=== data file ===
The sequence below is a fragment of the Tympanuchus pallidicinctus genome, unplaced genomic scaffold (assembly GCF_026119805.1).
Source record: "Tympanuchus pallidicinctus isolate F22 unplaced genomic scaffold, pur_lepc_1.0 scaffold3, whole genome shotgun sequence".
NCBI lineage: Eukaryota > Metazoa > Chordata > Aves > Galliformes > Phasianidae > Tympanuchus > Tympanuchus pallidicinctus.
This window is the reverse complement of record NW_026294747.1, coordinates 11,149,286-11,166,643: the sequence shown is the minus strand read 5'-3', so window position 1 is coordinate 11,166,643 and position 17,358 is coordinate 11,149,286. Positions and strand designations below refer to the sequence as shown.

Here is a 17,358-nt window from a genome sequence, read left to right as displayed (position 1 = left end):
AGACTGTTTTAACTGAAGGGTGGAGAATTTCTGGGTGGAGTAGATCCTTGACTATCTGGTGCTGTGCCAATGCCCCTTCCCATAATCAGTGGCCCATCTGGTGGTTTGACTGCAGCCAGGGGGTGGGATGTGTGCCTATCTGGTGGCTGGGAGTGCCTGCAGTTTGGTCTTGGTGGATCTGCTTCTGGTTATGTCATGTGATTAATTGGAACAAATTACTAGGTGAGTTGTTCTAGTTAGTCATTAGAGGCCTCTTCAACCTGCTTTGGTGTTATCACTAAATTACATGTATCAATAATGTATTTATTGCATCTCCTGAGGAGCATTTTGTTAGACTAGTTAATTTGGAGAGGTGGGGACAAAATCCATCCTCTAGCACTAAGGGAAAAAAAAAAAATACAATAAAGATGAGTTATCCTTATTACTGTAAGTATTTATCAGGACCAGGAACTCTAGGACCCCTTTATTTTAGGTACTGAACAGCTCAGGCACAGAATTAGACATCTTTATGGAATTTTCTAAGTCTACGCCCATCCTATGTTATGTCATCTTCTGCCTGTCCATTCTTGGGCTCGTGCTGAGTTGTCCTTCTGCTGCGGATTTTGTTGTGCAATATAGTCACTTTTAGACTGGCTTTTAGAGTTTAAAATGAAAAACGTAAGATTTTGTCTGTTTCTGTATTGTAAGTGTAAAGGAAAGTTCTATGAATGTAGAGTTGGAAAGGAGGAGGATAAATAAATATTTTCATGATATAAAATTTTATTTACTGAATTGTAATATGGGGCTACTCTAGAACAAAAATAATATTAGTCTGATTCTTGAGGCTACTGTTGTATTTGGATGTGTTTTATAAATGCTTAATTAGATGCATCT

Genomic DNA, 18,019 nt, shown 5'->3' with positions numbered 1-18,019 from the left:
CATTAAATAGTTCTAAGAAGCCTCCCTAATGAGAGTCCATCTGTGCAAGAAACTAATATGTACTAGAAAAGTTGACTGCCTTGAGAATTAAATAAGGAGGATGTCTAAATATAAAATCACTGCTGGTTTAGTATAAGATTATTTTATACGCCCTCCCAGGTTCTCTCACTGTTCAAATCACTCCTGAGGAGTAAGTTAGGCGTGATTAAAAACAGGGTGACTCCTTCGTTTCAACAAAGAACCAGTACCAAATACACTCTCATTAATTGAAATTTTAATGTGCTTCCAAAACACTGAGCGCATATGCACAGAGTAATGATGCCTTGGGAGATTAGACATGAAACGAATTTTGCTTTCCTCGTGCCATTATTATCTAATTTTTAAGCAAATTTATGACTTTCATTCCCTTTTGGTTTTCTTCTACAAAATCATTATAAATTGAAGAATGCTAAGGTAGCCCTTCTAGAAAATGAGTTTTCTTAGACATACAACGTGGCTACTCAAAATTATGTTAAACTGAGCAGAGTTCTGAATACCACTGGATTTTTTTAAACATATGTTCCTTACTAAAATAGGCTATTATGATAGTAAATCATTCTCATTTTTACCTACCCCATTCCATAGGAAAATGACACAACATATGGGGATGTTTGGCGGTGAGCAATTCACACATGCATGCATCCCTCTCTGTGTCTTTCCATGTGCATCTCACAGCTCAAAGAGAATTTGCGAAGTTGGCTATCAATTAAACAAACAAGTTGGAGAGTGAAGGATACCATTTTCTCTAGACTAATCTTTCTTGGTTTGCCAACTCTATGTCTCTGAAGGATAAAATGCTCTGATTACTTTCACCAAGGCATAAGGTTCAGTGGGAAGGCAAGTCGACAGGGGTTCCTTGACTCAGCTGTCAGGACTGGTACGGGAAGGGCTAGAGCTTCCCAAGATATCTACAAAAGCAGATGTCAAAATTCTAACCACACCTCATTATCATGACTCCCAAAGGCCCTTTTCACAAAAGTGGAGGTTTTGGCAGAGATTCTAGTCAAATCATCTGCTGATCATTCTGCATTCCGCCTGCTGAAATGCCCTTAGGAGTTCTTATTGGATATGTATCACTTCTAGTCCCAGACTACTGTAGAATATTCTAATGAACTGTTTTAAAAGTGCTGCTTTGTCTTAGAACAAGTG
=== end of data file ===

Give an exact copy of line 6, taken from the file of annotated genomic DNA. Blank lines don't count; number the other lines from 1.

AGACTGTTTTAACTGAAGGGTGGAGAATTTCTGGGTGGAGTAGATCCTTGACTATCTGGTGCTGTGCCAATGCCCCTTCCCATAATCAGTGGCCCATCTGGTGGTTTGACTGCAGCCAGGGGGTGGGATGTGTGCCTATCTGGTGGCTGGGAGTGCCTGCAGTTTGGTCTTGGTGGATCTGCTTCTGGTTATGTCATGTGATTAATTGGAACAAATTACTAGGTGAGTTGTTCTAGTTAGTCATTAGAGGCCTCTTCAACCTGCTTTGGTGTTATCACTAAATTACATGTATCAATAATGTATTTATTGCATCTCCTGAGGAGCATTTTGTTAGACTAGTTAATTTGGAGAGGTGGGGACAAAATCCATCCTCTAGCACTAAGGGAAAAAAAAAAAATACAATAAAGATGAGTTATCCTTATTACTGTAAGTATTTATCAGGACCAGGAACTCTAGGACCCCTTTATTTTAGGTACTGAACAGCTCAGGCACAGAATTAGACATCTTTATGGAATTTTCTAAGTCTACGCCCATCCTATGTTATGTCATCTTCTGCCTGTCCATTCTTGGGCTCGTGCTGAGTTGTCCTTCTGCTGCGGATTTTGTTGTGCAATATAGTCACTTTTAGACTGGCTTTTAGAGTTTAAAATGAAAAACGTAAGATTTTGTCTGTTTCTGTATTGTAAGTGTAAAGGAAAGTTCTATGAATGTAGAGTTGGAAAGGAGGAGGATAAATAAATATTTTCATGATATAAAATTTTATTTACTGAATTGTAATATGGGGCTACTCTAGAACAAAAATAATATTAGTCTGATTCTTGAGGCTACTGTTGTATTTGGATGTGTTTTATAAATGCTTAATTAGATGCATCT